Friday, January 22, 2010

Condoleezza Rice and the price of power

After the Bush crowd departed Washington, I thought that I might be able to get through the rest of life without ever having to spell Condoleezza again. But as with many hopes, that one has been dashed, this time by a documentary called American Faust: From Condi to Neo- Condi. As the title suggests, the movie operates within the parameters of a clearly defined thesis: Rice is portrayed as a brilliant woman who eventually sold her soul in order to enter the upper echelons of the U.S. power structure.

Using a variety of interviews to help make the case, director Sebastian Doggart shows both the promise and disappointment that define Rice's public life. American Faust probably emerges as another preach-to-the-choir helping of political cinema, but even if you reject the movie's argument, it certainly tells you plenty about the woman who once, in a slip of the tongue, started to refer to George W. Bush as her husband.

The movie begins with Rice's early life in Birmingham, Ala. She was there when four girls died in the church bombing of 1963. Four years later, Rice's family moved to Denver. Rice attended DU, where she was influenced by professor Josef Korbel, who also happened to be Madeleine Albright's father. Rice began her political life as a Democrat, but eventually strolled over to the neo-con corridors of power.

To me, the most interesting segment in American Faust doesn't involve politics, at least not directly. At one time, Rice dated Denver Bronco Rick Upchurch, who's interviewed in the film. Rice, a rabid football fan, and Upchurch were engaged, but Rice broke off the engagement to pursue an opportunity in the Carter Administration. She may have chosen Washington over love.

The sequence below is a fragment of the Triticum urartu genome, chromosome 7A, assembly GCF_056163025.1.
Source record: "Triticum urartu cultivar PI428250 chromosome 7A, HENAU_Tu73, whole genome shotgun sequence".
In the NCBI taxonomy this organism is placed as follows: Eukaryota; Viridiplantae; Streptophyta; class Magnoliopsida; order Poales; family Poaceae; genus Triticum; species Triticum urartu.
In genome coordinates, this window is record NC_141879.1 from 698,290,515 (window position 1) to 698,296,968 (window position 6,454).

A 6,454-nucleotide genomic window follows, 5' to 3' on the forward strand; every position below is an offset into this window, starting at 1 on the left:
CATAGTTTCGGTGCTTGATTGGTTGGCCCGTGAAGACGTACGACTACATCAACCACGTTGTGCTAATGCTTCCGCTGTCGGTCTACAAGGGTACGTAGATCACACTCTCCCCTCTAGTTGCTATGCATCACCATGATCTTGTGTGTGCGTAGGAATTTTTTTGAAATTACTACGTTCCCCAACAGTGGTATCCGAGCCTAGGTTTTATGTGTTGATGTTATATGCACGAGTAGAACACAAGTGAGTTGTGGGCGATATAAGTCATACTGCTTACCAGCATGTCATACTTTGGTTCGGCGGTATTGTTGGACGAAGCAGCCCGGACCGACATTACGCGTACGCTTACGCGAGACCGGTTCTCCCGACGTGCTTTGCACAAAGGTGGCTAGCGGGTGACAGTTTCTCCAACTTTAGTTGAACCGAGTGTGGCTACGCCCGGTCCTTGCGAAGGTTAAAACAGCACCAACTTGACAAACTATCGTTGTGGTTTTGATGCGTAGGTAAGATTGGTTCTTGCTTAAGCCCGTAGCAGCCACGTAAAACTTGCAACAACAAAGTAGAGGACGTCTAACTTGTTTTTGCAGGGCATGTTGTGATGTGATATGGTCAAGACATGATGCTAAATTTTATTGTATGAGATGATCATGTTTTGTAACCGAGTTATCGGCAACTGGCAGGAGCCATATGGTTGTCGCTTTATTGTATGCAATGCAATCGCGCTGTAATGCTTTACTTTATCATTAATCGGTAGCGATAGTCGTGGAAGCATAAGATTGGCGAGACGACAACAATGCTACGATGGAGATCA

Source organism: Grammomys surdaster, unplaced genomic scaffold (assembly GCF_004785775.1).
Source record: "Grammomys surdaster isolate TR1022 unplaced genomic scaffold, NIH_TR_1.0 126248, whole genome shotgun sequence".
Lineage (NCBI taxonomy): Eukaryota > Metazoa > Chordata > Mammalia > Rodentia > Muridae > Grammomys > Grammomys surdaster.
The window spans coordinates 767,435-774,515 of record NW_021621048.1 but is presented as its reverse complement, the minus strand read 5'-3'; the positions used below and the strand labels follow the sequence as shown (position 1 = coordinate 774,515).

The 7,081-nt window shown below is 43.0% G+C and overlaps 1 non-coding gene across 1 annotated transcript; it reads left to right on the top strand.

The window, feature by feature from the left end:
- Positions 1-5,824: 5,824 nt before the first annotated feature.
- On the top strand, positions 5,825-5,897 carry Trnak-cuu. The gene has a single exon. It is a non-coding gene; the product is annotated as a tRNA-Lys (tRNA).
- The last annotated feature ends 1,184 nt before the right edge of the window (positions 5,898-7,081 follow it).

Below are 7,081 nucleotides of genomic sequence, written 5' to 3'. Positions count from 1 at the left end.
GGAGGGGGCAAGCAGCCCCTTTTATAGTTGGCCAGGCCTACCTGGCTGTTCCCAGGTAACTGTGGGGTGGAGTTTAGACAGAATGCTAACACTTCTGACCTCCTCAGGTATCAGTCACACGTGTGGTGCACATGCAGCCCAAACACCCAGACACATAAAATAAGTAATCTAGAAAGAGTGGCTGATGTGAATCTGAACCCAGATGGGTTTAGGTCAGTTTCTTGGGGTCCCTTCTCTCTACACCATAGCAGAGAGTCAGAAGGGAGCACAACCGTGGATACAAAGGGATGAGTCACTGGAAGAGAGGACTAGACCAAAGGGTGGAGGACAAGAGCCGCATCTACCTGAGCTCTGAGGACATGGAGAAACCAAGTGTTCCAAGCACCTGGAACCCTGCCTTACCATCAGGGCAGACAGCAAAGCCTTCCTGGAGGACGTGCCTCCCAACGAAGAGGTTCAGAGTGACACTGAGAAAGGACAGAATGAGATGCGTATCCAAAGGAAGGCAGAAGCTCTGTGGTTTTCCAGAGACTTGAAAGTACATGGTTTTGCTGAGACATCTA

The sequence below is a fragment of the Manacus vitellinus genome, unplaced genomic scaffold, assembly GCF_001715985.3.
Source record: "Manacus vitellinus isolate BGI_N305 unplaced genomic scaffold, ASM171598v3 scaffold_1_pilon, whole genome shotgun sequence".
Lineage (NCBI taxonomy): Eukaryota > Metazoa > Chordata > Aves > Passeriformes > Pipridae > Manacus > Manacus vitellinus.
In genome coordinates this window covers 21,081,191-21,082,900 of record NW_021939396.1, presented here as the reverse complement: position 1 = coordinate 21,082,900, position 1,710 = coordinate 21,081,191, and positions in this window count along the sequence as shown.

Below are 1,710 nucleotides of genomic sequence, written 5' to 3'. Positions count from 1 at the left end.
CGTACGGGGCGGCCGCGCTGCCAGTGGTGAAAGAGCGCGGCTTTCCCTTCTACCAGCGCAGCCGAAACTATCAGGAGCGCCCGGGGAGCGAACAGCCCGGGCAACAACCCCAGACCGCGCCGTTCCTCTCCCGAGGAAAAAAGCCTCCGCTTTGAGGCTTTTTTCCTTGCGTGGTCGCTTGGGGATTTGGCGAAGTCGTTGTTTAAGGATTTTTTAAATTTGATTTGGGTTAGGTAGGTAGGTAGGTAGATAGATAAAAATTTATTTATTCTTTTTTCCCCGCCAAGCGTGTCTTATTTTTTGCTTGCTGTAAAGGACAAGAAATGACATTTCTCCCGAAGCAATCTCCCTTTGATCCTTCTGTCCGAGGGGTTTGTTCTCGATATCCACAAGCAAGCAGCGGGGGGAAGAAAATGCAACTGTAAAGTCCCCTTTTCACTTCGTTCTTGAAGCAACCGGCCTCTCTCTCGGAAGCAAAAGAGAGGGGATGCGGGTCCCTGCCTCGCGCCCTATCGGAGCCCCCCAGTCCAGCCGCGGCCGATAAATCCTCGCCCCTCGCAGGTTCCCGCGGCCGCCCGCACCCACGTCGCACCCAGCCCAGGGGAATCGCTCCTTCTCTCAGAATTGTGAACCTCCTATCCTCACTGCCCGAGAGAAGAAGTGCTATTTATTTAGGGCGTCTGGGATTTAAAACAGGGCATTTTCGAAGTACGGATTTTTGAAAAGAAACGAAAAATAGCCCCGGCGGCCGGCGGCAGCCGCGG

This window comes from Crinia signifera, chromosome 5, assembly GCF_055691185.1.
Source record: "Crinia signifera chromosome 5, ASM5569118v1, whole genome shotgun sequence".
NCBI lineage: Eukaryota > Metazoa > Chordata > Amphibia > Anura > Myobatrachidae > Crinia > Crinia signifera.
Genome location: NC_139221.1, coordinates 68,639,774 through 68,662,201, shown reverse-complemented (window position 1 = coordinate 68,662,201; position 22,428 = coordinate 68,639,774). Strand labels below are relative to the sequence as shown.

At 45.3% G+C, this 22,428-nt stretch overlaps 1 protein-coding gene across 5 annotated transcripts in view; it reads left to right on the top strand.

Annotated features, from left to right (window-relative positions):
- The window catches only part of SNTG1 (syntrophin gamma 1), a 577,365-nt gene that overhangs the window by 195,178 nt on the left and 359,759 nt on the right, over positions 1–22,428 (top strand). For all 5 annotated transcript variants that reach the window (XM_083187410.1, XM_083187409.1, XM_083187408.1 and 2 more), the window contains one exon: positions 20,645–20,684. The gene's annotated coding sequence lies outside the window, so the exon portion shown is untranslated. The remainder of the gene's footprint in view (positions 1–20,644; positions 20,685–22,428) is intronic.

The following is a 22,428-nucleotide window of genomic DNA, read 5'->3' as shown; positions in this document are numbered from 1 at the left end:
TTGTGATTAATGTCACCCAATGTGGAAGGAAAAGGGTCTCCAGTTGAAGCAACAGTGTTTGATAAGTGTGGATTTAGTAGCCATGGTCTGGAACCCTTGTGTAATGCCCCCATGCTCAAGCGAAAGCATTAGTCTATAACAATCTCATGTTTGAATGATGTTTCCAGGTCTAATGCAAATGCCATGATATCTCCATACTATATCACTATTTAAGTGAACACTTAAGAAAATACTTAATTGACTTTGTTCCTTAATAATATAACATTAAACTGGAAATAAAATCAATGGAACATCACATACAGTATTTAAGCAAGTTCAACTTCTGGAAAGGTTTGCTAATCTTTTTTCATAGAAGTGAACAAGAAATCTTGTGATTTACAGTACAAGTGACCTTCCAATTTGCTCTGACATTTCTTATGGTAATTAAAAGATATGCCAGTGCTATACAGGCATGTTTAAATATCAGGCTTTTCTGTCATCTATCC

Doggart's movie suggests that Rice's many career moves had less to do with conviction than with her desire to find her way into the centers of power. But it wasn't until George W. Bush that she attained her greatest triumphs -- first as National Security Advisor and then as Secretary of State.

The film's experts slam Rice's performance as National Security Advisor and as Secretary of State, citing dereliction in her failure to give sufficient weight to intelligence reports that preceded 9/11 and variety of other lapses in competence and, some would argue, moral judgment.

Whether you buy Doggart's view or not, American Faust offers lots of provocative interviews, and Rice's career certainly merits evaluation. Those who disagree with Doggart should start their own cameras rolling. I'd love to hear the counter-argument. A little more of it might have made American Faust even stronger.

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